Wouldn't it be great to be able to position your portfolio to take advantage of the next downturn or bull market? Yeah, it would -- but you'd need a crystal ball. Last time I checked, no one had developed such a technology ... or if they have, you or I certainly won't be getting our hands on it!

But there's another sneaky way to get the inside track on just where the market might be headed: by checking out what the smartest investment professionals are doing in their portfolios.

Say goodbye to cash
As a recent Wall Street Journalarticle highlighted, many top fund managers are using this year's volatility as a chance to put some of their portfolio's cash to work. Managers such as Don Yacktman of the Yacktman (YACKX) and Yacktman Focused (YAFFX) funds and David Winters, who manages the Wintergreen Fund (WGRNX), are finding a wealth of opportunities at new, lower prices.

Yacktman has stocked up on companies including Wal-Mart (NYSE: WMT), Home Depot (NYSE: HD), and AmeriCredit (NYSE: ACF) because he thinks they will "weather the slowdown better than others." As a result, according to the Journal, the cash cushion of the Yacktman Fund has been cut from 26% down to about 10%. Similarly, David Winters has reduced his fund's cash position by more than half while snapping up foreign stocks such as Imperial Tobacco Group (NYSE: ITY) and U.K. mining company Anglo American (Nasdaq: AAUK).

Time-tested advice
These fund managers are putting into practice a basic investing tenet: Buy low, sell high.

More often than not, it seems that retail investors end up ignoring this maxim. After all, when the market is in freefall, the first urge -- perhaps the strongest urge -- is to take your money and run. Historical data shows that when the market hits a rough spot, investors tend to react by pulling their money out of stocks and equity funds and funneling it into lower-risk investments, like money market funds.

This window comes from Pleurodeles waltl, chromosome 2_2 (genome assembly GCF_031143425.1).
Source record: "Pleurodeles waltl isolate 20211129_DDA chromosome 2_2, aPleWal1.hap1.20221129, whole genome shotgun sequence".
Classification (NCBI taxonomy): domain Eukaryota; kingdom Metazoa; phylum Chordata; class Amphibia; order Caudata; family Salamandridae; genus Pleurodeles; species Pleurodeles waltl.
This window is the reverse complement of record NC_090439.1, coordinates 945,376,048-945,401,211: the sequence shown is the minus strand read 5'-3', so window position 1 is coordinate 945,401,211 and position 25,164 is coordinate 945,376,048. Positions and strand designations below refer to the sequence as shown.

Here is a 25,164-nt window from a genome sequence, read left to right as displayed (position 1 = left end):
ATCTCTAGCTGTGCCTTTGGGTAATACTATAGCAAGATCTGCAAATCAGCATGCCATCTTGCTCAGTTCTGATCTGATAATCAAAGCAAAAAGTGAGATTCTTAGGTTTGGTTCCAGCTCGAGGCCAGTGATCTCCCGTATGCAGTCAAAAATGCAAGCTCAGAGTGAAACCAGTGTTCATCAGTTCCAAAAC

But, as nerve-racking as volatile markets can be, they also present opportunities. As fund managers such as Yacktman and Winters demonstrate, market drops are what give you the chance to "buy low," after all.

The next step
Of course, it's not as simple as buying a stock that's dropped by 20% or more. You'll also need a healthy dose of patience and fortitude, and you'll need thorough due diligence on any prospective investment.

One idea for you: If you're checking up on what the top money managers are doing right now, consider staying a while and picking up a few of those top-notch mutual funds. After all, who better to have on your side during times of market turmoil than a highly respected investment professional with years of experience managing money during difficult market conditions?

But again, be choosy; seek out managers with long tenures and proven records, as well as funds with no loads and low expenses. Another place to find some of the best funds in the business is my Motley Fool Champion Funds service. You can preview all of the mutual funds we've recommended to subscribers -- picks that are beating their benchmarks -- with a free 30-day trial to Champion Funds.

When the market cranks up the volatility, staying in the game isn't always easy. But you can take some advice from a few top minds in the investment business: When the going gets tough, the tough go shopping.

Amanda Kish heads up the Fool's Champion Funds newsletter service. At the time of publication, she did not own any of the companies mentioned herein. Yacktman is a Champion Funds recommendation. Home Depot and Wal-Mart are Motley Fool Inside Value recommendations. The Fool has a disclosure policy.